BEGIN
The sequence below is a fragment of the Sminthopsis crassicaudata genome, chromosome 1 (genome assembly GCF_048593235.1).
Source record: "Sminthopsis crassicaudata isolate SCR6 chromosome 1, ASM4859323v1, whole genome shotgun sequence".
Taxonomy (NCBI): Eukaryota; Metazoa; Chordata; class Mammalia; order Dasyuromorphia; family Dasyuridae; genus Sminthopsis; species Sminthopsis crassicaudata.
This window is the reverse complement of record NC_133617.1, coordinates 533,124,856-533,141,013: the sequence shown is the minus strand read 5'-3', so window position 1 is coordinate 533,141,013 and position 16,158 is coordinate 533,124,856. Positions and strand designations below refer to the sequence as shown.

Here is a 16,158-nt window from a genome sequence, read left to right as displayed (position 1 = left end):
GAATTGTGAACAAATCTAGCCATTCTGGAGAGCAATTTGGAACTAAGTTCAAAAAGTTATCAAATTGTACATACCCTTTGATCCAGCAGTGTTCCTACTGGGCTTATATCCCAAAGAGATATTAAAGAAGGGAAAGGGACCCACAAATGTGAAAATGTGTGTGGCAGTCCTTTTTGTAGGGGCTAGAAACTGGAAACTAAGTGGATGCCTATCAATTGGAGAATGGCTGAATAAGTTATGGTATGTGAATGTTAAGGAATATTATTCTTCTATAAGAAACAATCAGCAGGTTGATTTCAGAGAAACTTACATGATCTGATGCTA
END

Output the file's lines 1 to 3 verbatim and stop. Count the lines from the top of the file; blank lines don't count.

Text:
The sequence below is a fragment of the Sminthopsis crassicaudata genome, chromosome 1 (genome assembly GCF_048593235.1).
Source record: "Sminthopsis crassicaudata isolate SCR6 chromosome 1, ASM4859323v1, whole genome shotgun sequence".
Taxonomy (NCBI): Eukaryota; Metazoa; Chordata; class Mammalia; order Dasyuromorphia; family Dasyuridae; genus Sminthopsis; species Sminthopsis crassicaudata.